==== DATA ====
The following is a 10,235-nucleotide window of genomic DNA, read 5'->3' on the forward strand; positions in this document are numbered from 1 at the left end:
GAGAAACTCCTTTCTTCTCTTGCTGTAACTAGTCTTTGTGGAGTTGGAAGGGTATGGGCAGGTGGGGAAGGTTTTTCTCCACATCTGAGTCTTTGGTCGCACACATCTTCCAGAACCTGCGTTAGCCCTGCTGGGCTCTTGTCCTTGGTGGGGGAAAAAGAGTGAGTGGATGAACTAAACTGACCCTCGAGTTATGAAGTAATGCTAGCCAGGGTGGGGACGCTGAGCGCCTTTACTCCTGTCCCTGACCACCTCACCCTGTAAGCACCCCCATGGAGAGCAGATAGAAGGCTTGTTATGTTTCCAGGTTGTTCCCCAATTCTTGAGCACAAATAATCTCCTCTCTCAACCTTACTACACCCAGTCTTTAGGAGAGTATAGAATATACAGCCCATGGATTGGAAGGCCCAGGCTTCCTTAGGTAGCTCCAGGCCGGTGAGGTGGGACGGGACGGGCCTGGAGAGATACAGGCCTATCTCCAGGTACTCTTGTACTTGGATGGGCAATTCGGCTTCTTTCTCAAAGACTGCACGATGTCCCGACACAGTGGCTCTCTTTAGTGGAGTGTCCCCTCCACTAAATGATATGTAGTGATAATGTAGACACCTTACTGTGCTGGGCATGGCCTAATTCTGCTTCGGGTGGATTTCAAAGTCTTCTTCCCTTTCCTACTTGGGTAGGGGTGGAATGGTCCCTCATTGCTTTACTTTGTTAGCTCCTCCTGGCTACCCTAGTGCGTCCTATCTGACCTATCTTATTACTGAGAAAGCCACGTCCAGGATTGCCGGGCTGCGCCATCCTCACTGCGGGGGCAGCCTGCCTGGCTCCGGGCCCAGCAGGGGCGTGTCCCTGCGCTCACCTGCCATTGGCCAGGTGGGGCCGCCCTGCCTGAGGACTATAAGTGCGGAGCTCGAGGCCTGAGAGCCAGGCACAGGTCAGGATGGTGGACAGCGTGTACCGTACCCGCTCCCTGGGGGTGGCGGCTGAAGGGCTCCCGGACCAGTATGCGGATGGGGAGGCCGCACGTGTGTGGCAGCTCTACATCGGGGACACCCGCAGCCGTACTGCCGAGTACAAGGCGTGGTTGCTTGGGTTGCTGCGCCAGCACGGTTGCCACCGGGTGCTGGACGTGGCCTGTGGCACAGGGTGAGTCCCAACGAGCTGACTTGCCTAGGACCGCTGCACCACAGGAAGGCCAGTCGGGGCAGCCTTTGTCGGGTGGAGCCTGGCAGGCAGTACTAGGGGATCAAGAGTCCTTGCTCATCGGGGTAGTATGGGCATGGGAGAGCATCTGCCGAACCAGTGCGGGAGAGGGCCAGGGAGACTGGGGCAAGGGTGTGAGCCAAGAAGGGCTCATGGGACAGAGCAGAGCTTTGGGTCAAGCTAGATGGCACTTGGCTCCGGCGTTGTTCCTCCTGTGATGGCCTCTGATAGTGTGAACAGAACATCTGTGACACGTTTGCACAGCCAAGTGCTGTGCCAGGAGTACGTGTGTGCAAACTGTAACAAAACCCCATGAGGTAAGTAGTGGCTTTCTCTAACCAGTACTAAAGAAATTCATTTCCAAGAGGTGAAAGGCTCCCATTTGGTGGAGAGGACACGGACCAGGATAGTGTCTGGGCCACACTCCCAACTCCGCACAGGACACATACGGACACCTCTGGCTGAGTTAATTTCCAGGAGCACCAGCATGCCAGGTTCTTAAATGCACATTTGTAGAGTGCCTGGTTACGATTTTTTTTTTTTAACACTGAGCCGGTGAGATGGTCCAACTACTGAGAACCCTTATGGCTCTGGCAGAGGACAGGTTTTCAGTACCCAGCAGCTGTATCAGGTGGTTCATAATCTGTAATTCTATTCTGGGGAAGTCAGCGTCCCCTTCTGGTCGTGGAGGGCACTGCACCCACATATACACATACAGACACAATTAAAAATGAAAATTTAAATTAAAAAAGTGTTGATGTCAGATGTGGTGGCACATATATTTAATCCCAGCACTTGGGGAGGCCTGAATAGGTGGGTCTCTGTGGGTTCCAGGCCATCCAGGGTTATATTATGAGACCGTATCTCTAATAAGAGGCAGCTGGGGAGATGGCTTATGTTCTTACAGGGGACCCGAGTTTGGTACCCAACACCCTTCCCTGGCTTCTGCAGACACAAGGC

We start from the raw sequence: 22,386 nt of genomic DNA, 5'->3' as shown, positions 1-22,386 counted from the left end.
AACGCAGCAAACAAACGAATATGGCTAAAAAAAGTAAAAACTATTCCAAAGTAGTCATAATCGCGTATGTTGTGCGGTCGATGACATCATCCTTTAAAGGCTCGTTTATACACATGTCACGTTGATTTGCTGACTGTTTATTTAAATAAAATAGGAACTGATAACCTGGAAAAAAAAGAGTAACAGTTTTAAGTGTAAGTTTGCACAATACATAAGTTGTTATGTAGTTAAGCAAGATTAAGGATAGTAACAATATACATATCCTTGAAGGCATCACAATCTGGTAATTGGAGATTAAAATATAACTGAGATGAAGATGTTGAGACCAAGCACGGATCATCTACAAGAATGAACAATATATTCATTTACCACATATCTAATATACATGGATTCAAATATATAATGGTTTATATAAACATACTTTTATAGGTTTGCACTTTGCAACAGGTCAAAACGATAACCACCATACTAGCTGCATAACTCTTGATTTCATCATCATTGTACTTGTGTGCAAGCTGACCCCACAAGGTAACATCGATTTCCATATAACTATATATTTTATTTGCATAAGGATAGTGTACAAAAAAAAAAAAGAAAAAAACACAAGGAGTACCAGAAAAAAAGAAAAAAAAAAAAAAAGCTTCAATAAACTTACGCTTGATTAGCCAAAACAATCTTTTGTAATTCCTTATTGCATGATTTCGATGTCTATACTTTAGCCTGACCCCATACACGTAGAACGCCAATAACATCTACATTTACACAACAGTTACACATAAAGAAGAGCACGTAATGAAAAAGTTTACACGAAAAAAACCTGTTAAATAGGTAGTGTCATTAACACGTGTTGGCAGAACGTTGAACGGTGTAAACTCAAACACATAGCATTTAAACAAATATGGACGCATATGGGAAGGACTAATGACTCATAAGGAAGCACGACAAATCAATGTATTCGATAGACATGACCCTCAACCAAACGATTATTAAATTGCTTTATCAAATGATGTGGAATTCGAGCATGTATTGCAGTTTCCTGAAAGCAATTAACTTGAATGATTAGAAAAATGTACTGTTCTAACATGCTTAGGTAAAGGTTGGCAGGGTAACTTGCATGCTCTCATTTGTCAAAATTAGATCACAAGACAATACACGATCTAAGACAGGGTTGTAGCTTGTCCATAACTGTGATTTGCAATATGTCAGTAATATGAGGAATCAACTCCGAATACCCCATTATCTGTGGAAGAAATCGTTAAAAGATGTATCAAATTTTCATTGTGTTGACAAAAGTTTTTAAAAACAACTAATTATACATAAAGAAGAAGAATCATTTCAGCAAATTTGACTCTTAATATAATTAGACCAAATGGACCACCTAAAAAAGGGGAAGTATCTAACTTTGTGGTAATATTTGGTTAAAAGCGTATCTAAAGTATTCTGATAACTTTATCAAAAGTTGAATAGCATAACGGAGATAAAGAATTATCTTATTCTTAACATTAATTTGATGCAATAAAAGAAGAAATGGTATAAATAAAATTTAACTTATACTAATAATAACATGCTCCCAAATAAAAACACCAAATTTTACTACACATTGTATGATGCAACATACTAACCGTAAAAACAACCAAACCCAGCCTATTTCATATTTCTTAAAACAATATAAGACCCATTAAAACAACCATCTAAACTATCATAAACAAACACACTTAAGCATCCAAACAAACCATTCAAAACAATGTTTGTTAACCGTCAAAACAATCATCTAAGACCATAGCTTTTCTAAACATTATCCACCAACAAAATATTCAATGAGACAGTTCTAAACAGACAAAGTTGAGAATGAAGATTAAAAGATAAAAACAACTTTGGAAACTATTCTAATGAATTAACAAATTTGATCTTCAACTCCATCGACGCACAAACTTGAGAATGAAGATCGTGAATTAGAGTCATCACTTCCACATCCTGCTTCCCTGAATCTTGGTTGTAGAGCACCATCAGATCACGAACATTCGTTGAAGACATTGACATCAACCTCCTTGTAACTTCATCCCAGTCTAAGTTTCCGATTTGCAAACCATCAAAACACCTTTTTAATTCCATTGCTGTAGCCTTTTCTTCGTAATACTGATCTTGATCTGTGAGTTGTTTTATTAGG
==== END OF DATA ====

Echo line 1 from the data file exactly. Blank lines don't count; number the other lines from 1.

The following is a 10,235-nucleotide window of genomic DNA, read 5'->3' on the forward strand; positions in this document are numbered from 1 at the left end: